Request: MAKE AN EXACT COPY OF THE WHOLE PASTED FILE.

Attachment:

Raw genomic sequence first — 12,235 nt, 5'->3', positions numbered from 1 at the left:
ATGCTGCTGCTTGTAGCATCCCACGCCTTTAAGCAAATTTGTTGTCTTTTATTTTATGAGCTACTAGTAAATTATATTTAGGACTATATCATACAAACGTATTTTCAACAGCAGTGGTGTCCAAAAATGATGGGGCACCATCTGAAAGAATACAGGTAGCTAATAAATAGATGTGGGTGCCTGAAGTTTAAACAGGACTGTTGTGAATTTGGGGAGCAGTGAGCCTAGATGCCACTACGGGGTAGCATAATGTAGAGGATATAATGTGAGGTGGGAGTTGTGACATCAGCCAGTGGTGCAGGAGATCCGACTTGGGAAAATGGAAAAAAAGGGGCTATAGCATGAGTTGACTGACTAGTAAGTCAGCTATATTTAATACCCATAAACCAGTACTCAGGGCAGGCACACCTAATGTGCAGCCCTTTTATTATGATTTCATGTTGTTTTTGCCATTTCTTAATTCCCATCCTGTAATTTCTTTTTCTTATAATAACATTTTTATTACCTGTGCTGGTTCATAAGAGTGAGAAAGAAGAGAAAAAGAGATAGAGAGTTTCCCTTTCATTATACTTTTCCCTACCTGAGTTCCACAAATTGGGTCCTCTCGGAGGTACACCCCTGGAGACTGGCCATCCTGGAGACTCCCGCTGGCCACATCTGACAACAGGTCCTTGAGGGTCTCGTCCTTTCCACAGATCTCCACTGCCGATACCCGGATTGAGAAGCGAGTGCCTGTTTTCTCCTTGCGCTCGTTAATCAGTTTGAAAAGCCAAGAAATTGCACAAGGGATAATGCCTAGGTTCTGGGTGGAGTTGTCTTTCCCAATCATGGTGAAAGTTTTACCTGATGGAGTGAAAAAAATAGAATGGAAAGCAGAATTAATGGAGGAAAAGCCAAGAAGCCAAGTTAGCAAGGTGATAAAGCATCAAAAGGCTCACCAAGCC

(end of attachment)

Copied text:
Raw genomic sequence first — 12,235 nt, 5'->3', positions numbered from 1 at the left:
ATGCTGCTGCTTGTAGCATCCCACGCCTTTAAGCAAATTTGTTGTCTTTTATTTTATGAGCTACTAGTAAATTATATTTAGGACTATATCATACAAACGTATTTTCAACAGCAGTGGTGTCCAAAAATGATGGGGCACCATCTGAAAGAATACAGGTAGCTAATAAATAGATGTGGGTGCCTGAAGTTTAAACAGGACTGTTGTGAATTTGGGGAGCAGTGAGCCTAGATGCCACTACGGGGTAGCATAATGTAGAGGATATAATGTGAGGTGGGAGTTGTGACATCAGCCAGTGGTGCAGGAGATCCGACTTGGGAAAATGGAAAAAAAGGGGCTATAGCATGAGTTGACTGACTAGTAAGTCAGCTATATTTAATACCCATAAACCAGTACTCAGGGCAGGCACACCTAATGTGCAGCCCTTTTATTATGATTTCATGTTGTTTTTGCCATTTCTTAATTCCCATCCTGTAATTTCTTTTTCTTATAATAACATTTTTATTACCTGTGCTGGTTCATAAGAGTGAGAAAGAAGAGAAAAAGAGATAGAGAGTTTCCCTTTCATTATACTTTTCCCTACCTGAGTTCCACAAATTGGGTCCTCTCGGAGGTACACCCCTGGAGACTGGCCATCCTGGAGACTCCCGCTGGCCACATCTGACAACAGGTCCTTGAGGGTCTCGTCCTTTCCACAGATCTCCACTGCCGATACCCGGATTGAGAAGCGAGTGCCTGTTTTCTCCTTGCGCTCGTTAATCAGTTTGAAAAGCCAAGAAATTGCACAAGGGATAATGCCTAGGTTCTGGGTGGAGTTGTCTTTCCCAATCATGGTGAAAGTTTTACCTGATGGAGTGAAAAAAATAGAATGGAAAGCAGAATTAATGGAGGAAAAGCCAAGAAGCCAAGTTAGCAAGGTGATAAAGCATCAAAAGGCTCACCAAGCC